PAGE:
Tuesday, 17 August 2021

New Order



Premised on a popular uprising in a near-future Mexico, Michel Franco's New Order isn't particularly interested in exploring an ideological clash between the working and upper classes. Rather, the writer-director elects to focus on opportunism born out of conflict and how rapidly changing power dynamics allow people, at every level, to push their luck. New Order begins at a lavish wedding in a gated suburb; politicians and construction magnates churn beneath enormous abstract paintings, their adult children slipping away to do club drugs deep in this labyrinthine mansion. The house staff whisk around the festivities, correcting messes and relaying messages. As the camera snakes around the reception we hear scattered asides about bribery, the hosting family apparently donating their way to cushy government or military contracts. 

These outgoing finances may secure a nuptial visit from a local politician - and the opportunity for the bride's father to then talk business - but, quite apparently, it does not mean that these high-society leeches are truly taken into confidence. As the protestors draw closer and closer to the building, the politician and his family slip away without a word of warning. So when a handful of rioters leap the garden wall, the massed reception freezes. At first the partygoers attempt to dismiss the trespasser with barked orders and waving, as if banishing the help. When pistols and other weapons are produced the wealthy cower, instantly recognising that their relationship with those they deem beneath them has changed. No attempt is made to resist, despite the rich - at least initially - comfortably outnumbering their attackers. Perhaps judging that they will be accepted by the invaders, several domestic workers begin violently extracting wealth from their former employers. The rest slip away to avoid being embroiled in the beatings and killings that follow. New Order could now describe a prolonged siege, the pressure cooker back-and-forth between hostages and hostage takers, but Franco's film skips ahead, outpacing these scenes of reparation.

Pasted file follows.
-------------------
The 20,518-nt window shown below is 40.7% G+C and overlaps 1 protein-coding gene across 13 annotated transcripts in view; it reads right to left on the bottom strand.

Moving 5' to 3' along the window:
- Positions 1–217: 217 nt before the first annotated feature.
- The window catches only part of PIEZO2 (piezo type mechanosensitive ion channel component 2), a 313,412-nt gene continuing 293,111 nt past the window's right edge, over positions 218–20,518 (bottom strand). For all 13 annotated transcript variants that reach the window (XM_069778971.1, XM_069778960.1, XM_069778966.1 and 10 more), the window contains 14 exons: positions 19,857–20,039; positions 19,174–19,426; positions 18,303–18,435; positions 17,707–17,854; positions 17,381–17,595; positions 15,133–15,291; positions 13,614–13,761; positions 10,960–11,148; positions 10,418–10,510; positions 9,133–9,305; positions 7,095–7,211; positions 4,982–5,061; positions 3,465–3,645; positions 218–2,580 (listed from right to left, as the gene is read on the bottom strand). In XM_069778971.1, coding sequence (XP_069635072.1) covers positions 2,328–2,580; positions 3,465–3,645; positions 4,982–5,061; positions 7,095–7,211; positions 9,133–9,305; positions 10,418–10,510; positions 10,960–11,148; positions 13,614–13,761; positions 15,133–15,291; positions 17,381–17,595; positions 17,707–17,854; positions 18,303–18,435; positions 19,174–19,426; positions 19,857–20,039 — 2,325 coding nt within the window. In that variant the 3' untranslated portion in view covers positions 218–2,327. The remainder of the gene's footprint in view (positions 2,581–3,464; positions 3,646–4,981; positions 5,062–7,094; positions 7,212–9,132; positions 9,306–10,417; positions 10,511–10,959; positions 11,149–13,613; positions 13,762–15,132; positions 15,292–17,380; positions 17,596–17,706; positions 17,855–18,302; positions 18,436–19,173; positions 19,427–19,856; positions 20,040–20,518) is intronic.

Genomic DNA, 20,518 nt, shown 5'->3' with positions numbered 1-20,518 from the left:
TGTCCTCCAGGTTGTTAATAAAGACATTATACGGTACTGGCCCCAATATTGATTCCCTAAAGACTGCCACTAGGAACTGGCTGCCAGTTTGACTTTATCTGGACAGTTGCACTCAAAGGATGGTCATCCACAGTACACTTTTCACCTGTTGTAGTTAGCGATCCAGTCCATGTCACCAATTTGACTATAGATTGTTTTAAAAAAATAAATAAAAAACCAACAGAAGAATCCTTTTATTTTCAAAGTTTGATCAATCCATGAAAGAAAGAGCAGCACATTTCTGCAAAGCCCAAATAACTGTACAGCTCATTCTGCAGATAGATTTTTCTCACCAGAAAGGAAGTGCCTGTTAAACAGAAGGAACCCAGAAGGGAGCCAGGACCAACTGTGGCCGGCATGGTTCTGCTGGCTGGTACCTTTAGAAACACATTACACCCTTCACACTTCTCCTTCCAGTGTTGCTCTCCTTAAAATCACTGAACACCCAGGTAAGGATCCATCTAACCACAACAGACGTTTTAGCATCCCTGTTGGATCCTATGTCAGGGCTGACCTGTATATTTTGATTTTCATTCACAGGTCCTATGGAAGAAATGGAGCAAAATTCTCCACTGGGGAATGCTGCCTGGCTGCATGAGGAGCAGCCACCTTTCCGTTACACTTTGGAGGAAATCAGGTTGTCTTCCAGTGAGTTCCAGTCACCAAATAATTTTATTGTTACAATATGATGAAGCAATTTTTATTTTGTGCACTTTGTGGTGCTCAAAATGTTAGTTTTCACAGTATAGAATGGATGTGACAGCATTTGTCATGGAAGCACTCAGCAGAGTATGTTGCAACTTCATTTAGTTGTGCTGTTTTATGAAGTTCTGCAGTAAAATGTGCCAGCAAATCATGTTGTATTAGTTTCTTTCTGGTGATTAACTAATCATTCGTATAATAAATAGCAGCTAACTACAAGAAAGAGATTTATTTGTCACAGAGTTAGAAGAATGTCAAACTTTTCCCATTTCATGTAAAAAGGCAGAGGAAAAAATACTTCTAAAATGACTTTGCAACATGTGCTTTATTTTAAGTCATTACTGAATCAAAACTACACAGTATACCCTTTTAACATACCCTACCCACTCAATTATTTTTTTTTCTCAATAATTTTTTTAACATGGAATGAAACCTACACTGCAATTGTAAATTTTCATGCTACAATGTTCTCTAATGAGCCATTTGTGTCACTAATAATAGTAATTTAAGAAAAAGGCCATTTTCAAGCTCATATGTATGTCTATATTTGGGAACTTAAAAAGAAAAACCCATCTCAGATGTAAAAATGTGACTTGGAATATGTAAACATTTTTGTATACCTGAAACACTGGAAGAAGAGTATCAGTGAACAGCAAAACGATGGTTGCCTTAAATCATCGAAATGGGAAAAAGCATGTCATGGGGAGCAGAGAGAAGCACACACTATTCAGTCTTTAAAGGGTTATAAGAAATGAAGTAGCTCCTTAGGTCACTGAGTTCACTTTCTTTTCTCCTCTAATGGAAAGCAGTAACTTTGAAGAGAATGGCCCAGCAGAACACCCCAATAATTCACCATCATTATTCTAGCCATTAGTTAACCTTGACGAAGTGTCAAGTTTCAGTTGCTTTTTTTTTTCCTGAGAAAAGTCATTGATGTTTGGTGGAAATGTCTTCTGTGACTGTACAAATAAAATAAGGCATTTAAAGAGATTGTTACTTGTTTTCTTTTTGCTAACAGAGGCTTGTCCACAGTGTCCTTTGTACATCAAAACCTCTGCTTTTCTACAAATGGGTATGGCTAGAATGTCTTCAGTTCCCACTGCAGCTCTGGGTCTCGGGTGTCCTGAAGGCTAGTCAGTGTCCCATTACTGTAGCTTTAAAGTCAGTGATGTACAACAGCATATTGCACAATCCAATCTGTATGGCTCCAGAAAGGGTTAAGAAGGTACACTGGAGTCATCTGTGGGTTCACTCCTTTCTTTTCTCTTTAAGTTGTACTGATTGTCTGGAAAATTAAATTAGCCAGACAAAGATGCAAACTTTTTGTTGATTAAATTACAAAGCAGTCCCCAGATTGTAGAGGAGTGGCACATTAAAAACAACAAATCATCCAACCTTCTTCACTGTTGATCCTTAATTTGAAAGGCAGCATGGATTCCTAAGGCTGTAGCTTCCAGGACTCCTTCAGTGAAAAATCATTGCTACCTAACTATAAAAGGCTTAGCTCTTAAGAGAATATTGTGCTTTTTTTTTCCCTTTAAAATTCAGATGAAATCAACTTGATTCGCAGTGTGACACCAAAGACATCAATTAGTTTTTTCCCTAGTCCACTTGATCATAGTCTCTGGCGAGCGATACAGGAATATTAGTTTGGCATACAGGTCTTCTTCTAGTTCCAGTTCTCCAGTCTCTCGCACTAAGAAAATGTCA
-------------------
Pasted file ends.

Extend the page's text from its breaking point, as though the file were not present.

The uprising that swept the country quickly fades away, replaced on the streets by heavily armed soldiers. This occupying force - one that seemingly waited until the police and protestors had exhausted each other before mobilising - are far from a cohesive unit. While black shirted commandos rally around what remains of the ruling class, a khaki-clad national guard patrol the streets, scooping up high value targets. Rather than return these notables to their families, this rogue unit transfers their young hostages - very much the same crowd seen doing MDMA earlier - to black sites where they are tortured and sexually abused. Fernando Cuautle's Christian and Mónica del Carmen's Marta, members of the house staff who chose to assist rather than attack, become our guides into the regime's more casual acts of humiliation - the curfews, contradictory diktats, electronic corralling and even an on-the-spot disinfection regimen that sees commuters soaked while seated on blacked-out buses. Conversation and discussion crumble to nothing, Franco filling his frame with the cowed and shuffling. In this way New Order continuously resists sticking with a specific human perspective, instead the film detaches itself from rolling, terrifying, dilemmas to impassively observe the machinery of a nation that has stumbled into dictatorship. 

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